The line to enter the Century San Francisco Centre 9 formed before 9:30 am, and Theater 4 was pretty full. Lado Ataneli was listed online as Macbeth today, and his name also appeared on the program I was given at the theater. Apparently he took ill, and Lucic replaced him. The picture at this theater was clearer than at Bay Street, though I did get a headache by the second half. The image did go fuzzy or slowed down at least four times, once in the first chorus, another during "Mi si affaccia un pugnal," once again in "Ah, la paterna mano," and a last time at the last scene. These were minor, more unfortunate were the disturbances in sound, one lasted half a second near the end of Banquo's last aria, the other was during Macbeth's "Pietà, rispetto, amore," in which we were treated to three brief but loud sounds. A shame, considering these are two great moments of the opera. They also did not cut the sound from backstage fast enough for the beginning of Act IV, and we could hear stage directions with the orchestra.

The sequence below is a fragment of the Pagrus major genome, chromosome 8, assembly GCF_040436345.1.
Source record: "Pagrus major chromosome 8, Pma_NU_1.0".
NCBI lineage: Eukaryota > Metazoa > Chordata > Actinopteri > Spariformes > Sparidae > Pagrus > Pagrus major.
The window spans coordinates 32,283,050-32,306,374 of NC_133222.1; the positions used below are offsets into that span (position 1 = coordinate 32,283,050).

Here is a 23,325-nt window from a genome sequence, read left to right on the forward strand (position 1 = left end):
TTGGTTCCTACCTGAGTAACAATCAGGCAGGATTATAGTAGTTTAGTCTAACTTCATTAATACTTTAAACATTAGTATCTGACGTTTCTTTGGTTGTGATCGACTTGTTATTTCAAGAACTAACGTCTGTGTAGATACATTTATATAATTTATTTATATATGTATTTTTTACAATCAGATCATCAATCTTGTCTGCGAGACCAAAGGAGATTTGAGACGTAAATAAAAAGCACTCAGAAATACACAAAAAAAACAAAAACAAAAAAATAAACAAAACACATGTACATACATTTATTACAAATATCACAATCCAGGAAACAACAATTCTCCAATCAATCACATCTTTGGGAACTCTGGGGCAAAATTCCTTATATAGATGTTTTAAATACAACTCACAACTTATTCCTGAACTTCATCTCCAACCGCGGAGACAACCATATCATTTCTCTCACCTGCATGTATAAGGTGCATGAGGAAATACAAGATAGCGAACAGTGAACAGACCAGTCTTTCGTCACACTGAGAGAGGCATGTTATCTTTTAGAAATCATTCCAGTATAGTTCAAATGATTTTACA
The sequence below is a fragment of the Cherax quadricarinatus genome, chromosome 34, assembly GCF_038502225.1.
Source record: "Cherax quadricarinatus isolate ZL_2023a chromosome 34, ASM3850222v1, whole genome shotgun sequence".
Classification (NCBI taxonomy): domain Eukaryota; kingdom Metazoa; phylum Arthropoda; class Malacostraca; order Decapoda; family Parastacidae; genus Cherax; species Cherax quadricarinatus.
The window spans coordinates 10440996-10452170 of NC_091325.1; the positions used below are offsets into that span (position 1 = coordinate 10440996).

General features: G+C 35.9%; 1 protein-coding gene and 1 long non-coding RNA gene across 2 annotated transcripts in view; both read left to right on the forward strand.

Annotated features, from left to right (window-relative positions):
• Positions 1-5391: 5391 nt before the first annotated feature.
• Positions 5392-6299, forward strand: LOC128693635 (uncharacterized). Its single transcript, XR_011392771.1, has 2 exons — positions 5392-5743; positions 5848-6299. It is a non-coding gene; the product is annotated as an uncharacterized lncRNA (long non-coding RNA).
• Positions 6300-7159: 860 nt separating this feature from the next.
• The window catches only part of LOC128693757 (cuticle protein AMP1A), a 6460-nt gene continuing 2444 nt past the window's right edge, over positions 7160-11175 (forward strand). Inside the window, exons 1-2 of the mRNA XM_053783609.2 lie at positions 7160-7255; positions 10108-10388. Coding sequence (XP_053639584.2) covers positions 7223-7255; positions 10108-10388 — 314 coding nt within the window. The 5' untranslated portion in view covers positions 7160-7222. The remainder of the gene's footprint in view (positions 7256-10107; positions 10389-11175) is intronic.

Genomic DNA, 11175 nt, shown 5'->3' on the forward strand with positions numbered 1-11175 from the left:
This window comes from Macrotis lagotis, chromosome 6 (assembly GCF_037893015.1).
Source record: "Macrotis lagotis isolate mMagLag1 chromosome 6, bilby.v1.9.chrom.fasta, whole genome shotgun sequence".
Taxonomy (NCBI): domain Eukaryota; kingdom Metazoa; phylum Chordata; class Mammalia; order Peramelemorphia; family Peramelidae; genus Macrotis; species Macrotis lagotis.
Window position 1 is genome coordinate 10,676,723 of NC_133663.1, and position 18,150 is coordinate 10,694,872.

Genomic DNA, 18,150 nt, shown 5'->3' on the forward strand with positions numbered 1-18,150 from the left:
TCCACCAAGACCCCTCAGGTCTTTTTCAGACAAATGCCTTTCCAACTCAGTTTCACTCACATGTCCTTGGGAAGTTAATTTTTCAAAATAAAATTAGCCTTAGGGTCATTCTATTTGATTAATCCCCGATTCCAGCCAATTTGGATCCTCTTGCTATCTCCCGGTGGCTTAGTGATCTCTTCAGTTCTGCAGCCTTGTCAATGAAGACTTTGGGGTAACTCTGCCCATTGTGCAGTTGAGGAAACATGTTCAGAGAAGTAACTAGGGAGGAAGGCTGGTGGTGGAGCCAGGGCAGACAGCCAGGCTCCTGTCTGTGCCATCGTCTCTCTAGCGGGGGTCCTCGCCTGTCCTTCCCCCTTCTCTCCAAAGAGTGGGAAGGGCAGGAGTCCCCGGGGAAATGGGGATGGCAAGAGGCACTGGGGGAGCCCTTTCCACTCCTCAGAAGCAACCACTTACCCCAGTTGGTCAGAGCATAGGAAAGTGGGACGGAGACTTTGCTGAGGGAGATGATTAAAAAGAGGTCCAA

The host today was Peter Gelb himself, the General Director of the Met. He gave a brief interview of James Levine just before the conductor went out to the orchestra pit. The cameras moved around quite a bit, and I was better able to appreciate this by sitting a bit further back this time. It gave me a headache, but for the most part it wasn't too bad. The worst was when Banquo's ghost appeared, it was difficult to make sense of how he appeared or what exactly was going on, because there were so many close-ups. Again, I would have preferred not to see the young supernumeraries regurgitate bread up close or see John Relyea's fillings. I did enjoy Mary Jo Heath's interviewing the two leads at the beginning of intermission. Lučić told us he is a Verdi fan, and Guleghina stated "I am becoming crazy" of her character, not herself.